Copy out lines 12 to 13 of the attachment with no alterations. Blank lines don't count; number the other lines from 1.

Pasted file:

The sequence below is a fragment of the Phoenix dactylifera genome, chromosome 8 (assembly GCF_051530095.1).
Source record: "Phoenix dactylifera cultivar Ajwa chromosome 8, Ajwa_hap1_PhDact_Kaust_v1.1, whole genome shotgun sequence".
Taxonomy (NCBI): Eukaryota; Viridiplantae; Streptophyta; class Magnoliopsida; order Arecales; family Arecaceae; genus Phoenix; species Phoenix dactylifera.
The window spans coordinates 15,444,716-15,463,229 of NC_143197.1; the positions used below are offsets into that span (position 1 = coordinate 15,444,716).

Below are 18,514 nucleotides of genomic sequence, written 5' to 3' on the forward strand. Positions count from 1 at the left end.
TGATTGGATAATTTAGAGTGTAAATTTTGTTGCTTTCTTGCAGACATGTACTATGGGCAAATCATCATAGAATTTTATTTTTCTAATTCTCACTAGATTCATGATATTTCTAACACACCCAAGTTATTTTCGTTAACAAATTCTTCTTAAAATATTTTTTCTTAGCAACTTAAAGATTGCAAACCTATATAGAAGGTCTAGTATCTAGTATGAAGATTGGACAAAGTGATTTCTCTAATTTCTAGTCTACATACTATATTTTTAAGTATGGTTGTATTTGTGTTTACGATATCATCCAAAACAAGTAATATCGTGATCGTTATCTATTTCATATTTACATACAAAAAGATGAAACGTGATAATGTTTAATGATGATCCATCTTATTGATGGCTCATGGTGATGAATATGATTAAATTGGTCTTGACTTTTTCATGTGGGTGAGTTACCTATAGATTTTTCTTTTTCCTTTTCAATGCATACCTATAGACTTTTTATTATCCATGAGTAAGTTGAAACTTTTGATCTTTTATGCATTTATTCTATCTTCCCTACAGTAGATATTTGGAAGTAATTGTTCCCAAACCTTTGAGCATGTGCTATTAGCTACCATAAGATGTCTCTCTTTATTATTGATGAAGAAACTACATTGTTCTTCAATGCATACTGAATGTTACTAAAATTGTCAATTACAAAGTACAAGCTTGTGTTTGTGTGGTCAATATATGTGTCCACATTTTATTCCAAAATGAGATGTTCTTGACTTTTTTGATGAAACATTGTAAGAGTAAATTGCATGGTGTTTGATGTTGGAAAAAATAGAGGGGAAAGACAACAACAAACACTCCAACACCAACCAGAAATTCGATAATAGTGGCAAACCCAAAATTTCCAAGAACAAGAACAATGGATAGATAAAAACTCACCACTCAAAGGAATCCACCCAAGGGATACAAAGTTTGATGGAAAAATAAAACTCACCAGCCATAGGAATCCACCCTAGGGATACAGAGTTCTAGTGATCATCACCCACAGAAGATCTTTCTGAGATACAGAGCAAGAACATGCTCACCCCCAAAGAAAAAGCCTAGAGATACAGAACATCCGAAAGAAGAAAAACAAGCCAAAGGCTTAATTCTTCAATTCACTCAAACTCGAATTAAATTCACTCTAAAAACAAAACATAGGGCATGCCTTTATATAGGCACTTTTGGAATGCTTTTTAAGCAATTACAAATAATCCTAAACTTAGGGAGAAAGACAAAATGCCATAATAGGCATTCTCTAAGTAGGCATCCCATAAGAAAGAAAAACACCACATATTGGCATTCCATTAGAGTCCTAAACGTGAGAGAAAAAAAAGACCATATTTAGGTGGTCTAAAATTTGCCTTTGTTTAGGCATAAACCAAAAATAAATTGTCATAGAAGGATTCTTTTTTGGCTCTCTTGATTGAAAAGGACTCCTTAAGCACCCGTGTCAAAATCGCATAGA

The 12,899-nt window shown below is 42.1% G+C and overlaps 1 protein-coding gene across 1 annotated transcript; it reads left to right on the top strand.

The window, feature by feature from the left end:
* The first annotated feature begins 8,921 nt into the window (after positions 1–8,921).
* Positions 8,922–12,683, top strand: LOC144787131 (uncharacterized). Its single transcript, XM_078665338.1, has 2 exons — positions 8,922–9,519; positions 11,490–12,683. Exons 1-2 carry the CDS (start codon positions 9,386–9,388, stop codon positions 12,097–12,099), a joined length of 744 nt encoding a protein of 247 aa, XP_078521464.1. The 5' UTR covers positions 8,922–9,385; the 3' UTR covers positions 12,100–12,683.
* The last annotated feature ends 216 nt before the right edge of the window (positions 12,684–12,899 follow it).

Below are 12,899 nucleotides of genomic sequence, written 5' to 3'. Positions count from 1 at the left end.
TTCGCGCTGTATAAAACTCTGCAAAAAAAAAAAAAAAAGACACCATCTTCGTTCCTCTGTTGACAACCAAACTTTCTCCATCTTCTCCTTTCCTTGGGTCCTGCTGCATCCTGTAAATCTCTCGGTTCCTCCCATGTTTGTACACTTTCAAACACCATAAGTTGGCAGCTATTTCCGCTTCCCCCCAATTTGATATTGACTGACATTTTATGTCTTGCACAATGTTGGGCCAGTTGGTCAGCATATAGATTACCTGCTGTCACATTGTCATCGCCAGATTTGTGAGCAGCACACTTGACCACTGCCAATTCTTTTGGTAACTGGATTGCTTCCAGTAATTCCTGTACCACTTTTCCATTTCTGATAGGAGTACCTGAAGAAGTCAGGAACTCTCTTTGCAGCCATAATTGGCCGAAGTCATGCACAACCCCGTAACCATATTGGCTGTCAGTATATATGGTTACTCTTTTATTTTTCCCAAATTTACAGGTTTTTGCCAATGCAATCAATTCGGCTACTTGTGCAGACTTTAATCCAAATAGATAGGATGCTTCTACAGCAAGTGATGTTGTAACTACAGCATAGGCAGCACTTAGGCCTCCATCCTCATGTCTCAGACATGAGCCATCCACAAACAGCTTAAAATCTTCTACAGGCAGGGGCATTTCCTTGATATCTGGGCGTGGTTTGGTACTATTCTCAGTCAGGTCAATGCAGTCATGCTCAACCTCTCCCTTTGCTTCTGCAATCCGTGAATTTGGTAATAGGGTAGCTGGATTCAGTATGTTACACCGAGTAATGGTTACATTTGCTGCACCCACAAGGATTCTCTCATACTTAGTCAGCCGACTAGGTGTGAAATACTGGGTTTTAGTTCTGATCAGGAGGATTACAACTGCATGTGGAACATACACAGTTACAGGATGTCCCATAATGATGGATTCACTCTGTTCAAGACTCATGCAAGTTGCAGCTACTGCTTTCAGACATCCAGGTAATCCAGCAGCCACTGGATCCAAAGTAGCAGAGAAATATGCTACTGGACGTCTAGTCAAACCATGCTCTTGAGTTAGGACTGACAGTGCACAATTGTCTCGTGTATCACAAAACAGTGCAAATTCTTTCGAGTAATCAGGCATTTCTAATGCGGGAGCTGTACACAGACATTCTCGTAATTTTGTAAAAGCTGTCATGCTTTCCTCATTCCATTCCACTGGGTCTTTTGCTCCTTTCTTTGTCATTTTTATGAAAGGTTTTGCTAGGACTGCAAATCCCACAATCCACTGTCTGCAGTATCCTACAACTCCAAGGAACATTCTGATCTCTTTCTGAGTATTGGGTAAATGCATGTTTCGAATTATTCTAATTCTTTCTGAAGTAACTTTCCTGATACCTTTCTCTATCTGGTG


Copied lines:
Below are 12,899 nucleotides of genomic sequence, written 5' to 3'. Positions count from 1 at the left end.
TTCGCGCTGTATAAAACTCTGCAAAAAAAAAAAAAAAAGACACCATCTTCGTTCCTCTGTTGACAACCAAACTTTCTCCATCTTCTCCTTTCCTTGGGTCCTGCTGCATCCTGTAAATCTCTCGGTTCCTCCCATGTTTGTACACTTTCAAACACCATAAGTTGGCAGCTATTTCCGCTTCCCCCCAATTTGATATTGACTGACATTTTATGTCTTGCACAATGTTGGGCCAGTTGGTCAGCATATAGATTACCTGCTGTCACATTGTCATCGCCAGATTTGTGAGCAGCACACTTGACCACTGCCAATTCTTTTGGTAACTGGATTGCTTCCAGTAATTCCTGTACCACTTTTCCATTTCTGATAGGAGTACCTGAAGAAGTCAGGAACTCTCTTTGCAGCCATAATTGGCCGAAGTCATGCACAACCCCGTAACCATATTGGCTGTCAGTATATATGGTTACTCTTTTATTTTTCCCAAATTTACAGGTTTTTGCCAATGCAATCAATTCGGCTACTTGTGCAGACTTTAATCCAAATAGATAGGATGCTTCTACAGCAAGTGATGTTGTAACTACAGCATAGGCAGCACTTAGGCCTCCATCCTCATGTCTCAGACATGAGCCATCCACAAACAGCTTAAAATCTTCTACAGGCAGGGGCATTTCCTTGATATCTGGGCGTGGTTTGGTACTATTCTCAGTCAGGTCAATGCAGTCATGCTCAACCTCTCCCTTTGCTTCTGCAATCCGTGAATTTGGTAATAGGGTAGCTGGATTCAGTATGTTACACCGAGTAATGGTTACATTTGCTGCACCCACAAGGATTCTCTCATACTTAGTCAGCCGACTAGGTGTGAAATACTGGGTTTTAGTTCTGATCAGGAGGATTACAACTGCATGTGGAACATACACAGTTACAGGATGTCCCATAATGATGGATTCACTCTGTTCAAGACTCATGCAAGTTGCAGCTACTGCTTTCAGACATCCAGGTAATCCAGCAGCCACTGGATCCAAAGTAGCAGAGAAATATGCTACTGGACGTCTAGTCAAACCATGCTCTTGAGTTAGGACTGACAGTGCACAATTGTCTCGTGTATCACAAAACAGTGCAAATTCTTTCGAGTAATCAGGCATTTCTAATGCGGGAGCTGTACACAGACATTCTCGTAATTTTGTAAAAGCTGTCATGCTTTCCTCATTCCATTCCACTGGGTCTTTTGCTCCTTTCTTTGTCATTTTTATGAAAGGTTTTGCTAGGACTGCAAATCCCACAATCCACTGTCTGCAGTATCCTACAACTCCAAGGAACATTCTGATCTCTTTCTGAGTATTGGGTAAATGCATGTTTCGAATTATTCTAATTCTTTCTGAAGTAACTTTCCTGATACCTTTCTCTATCTGGTG